Wednesday, June 05, 2019

EP126: “Movin’ on Up” – selling our first script

What’s it like to break in and sell your first script?  Ken tells his experience when “the Jeffersons” hired him and partner David Isaacs. It was quite a learning experience as you will hear. 

Listen to the Hollywood & Levine podcast!


ashwin said...
This comment has been removed by a blog administrator.
Dana King said...

I don't know how else to tell you about this, so I'll try a comment here. I was watching a video of David Milch in the aftermath of the DEADWOOD movie, and he was talking about starting a school for writers. He went on about how it would work, then someone asked what it would be called.

"I don't know. The Writers' College, probably. Maybe Big Wave Dave's. Nah, probably The Writers' College."

Just thought you'd like to know, if you don't already.

Jahn ghalt said...

Very smart of you guys to have practiced writing outlines before your first "professional" one. But hey, where were the comedy writers in Full Metal Jacket?

B100 Program Director - nice guy to celebrate your Jefferson's sale.

Finally you've got a girlfriend for a cheap date at the Jefferson's show - too bad she made Carla Tortelli look genteel. Didja (and Isaacs) stand up and take a bow?

Frank Beans said...

"So it's 1973, I'm sitting in my parents' condo watching daytime television, waiting for a phone to ring that never did."

Have any more depressing words ever been uttered? That sounds like a movie scene that could be interposed with clips of people dancing to disco, snorting coke, and fucking, with sad dirge music playing in the background.

Of course I'm glad it worked out, though. Movin' on up indeed.

Roger Owen Green said...

I'd heard or read elements of this story, but it was still great hearing it all together.

Chip O said...

"So it's 1973, I'm sitting in my parents' condo watching daytime television, waiting for a phone to ring that never did."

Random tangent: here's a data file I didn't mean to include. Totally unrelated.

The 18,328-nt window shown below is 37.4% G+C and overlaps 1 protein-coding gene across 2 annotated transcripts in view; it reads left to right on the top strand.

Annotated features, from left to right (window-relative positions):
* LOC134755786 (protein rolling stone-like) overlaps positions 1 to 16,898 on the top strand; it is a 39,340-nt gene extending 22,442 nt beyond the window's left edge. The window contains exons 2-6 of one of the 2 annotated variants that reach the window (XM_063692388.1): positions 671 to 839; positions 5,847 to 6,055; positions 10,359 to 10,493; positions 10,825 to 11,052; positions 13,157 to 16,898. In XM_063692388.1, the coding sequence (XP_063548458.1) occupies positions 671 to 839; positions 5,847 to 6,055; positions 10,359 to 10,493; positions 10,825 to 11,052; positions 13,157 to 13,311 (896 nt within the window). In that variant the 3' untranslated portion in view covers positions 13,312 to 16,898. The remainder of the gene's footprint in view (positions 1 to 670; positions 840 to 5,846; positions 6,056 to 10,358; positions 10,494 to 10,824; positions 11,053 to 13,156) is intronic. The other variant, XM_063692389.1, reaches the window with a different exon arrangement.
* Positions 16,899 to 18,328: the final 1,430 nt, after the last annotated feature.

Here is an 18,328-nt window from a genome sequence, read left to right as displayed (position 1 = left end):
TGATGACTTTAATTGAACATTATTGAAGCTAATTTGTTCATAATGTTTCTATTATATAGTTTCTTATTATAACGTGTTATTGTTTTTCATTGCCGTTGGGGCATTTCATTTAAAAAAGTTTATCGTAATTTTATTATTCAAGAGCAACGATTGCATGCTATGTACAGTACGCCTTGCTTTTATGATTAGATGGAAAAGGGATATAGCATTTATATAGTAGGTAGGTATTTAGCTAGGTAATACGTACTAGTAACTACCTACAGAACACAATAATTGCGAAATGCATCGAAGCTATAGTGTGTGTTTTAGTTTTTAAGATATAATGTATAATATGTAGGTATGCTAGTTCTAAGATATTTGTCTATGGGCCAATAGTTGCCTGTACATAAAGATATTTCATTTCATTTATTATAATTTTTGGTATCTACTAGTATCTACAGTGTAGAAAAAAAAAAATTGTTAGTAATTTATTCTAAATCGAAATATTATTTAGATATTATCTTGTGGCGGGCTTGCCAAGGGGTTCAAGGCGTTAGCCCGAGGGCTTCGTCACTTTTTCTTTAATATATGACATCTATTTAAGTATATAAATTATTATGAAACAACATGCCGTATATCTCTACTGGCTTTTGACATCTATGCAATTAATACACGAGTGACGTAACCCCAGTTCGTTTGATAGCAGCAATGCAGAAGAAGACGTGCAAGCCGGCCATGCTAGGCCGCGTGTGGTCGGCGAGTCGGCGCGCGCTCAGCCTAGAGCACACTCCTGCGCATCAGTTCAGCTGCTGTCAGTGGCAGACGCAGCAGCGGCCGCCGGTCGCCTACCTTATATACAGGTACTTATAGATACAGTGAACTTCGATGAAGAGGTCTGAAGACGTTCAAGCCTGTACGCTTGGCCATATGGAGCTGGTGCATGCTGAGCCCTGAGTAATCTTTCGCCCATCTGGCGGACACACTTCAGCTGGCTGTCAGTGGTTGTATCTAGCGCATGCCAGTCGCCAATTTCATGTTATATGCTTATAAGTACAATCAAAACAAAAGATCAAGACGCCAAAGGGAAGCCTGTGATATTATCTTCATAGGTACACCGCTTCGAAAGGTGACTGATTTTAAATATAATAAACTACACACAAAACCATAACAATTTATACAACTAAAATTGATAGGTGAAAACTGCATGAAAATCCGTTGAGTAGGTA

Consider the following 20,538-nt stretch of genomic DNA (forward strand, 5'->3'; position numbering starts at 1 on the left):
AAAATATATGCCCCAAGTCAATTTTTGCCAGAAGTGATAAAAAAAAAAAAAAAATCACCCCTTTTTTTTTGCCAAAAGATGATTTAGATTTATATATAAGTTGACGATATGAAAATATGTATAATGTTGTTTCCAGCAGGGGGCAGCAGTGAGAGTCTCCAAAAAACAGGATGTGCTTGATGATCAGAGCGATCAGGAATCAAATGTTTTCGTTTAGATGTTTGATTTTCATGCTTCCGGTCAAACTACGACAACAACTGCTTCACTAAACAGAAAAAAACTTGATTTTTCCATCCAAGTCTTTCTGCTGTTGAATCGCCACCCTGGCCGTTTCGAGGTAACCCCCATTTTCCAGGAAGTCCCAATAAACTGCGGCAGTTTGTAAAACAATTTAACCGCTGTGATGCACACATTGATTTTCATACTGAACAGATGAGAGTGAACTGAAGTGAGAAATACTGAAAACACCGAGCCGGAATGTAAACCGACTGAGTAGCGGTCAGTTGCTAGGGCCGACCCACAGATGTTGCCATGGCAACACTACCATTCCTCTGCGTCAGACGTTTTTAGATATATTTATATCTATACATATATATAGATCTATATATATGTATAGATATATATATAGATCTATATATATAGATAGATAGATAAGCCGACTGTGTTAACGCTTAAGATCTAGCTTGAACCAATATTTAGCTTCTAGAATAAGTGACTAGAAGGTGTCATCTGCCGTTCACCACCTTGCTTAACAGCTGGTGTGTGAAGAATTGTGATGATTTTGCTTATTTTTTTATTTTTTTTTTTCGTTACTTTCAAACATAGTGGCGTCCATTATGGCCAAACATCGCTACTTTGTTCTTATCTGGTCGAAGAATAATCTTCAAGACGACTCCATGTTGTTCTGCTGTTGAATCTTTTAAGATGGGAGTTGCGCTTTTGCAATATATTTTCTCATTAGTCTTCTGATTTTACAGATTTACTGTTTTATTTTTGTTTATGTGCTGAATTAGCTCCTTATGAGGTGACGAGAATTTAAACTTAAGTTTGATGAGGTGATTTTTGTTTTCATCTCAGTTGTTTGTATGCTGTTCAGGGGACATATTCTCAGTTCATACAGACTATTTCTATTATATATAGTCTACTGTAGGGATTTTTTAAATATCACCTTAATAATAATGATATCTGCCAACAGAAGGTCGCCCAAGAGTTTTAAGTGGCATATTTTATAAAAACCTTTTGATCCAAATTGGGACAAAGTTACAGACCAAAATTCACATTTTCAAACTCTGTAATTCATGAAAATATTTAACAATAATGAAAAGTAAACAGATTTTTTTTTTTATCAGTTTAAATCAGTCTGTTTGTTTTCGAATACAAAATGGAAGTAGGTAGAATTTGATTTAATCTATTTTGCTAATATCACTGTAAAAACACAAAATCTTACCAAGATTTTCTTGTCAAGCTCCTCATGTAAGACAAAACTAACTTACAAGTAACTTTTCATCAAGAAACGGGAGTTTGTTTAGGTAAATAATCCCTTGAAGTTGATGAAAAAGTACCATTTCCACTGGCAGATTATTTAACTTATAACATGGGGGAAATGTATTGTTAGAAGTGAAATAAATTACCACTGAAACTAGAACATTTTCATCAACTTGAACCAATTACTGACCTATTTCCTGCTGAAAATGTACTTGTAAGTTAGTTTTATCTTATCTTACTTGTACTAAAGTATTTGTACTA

Funny (not really) that today we berate the boomerangs. Maybe we shouldn't, maybe there was a lot more of that long ago than we'd like to admit.
That sentence also applies to me (insert 1976). Got a job out of college that had been misrepresented and I quit a month later, showing up on very shocked parents' doorstep, "i'll just take my old room for a while."
Typing resumes, mailing resumes, "long distance phone call" followups, and sitting by the phone cause there was no answering machine.

Good ending: Found another job within a month which set the gears in motion for my career in which I still continue.

Anonymous said...

Don't apologise to your listeners (the >6 of us) because they may have heard part of the story before.

The new material embellishes our memory of your original recollection, with your vocalization style of storytelling adding to make the story fun to hear, even if parts of it were familiar.

I particularly like hearing about writers from the pre mid 80's era, whose works I greatly admired, but about all I knew about them at the time was their familiar name winking at me as their credits appeared.

And back then TV producers were often writers or ex-writers (compared to today).

Over the years some have finally stepped into the spotlight in some form or other e.g. Ron Friedman (thru Mark Evanier), Joe Bonaduce (thanks to his son), Frank Buxton (you mentioned), while others like Arthur Alsberg & Don Nelson, Albert E. Lewin & Burt Styler, Ed Jurist and Marty Roth appear to remain elusive.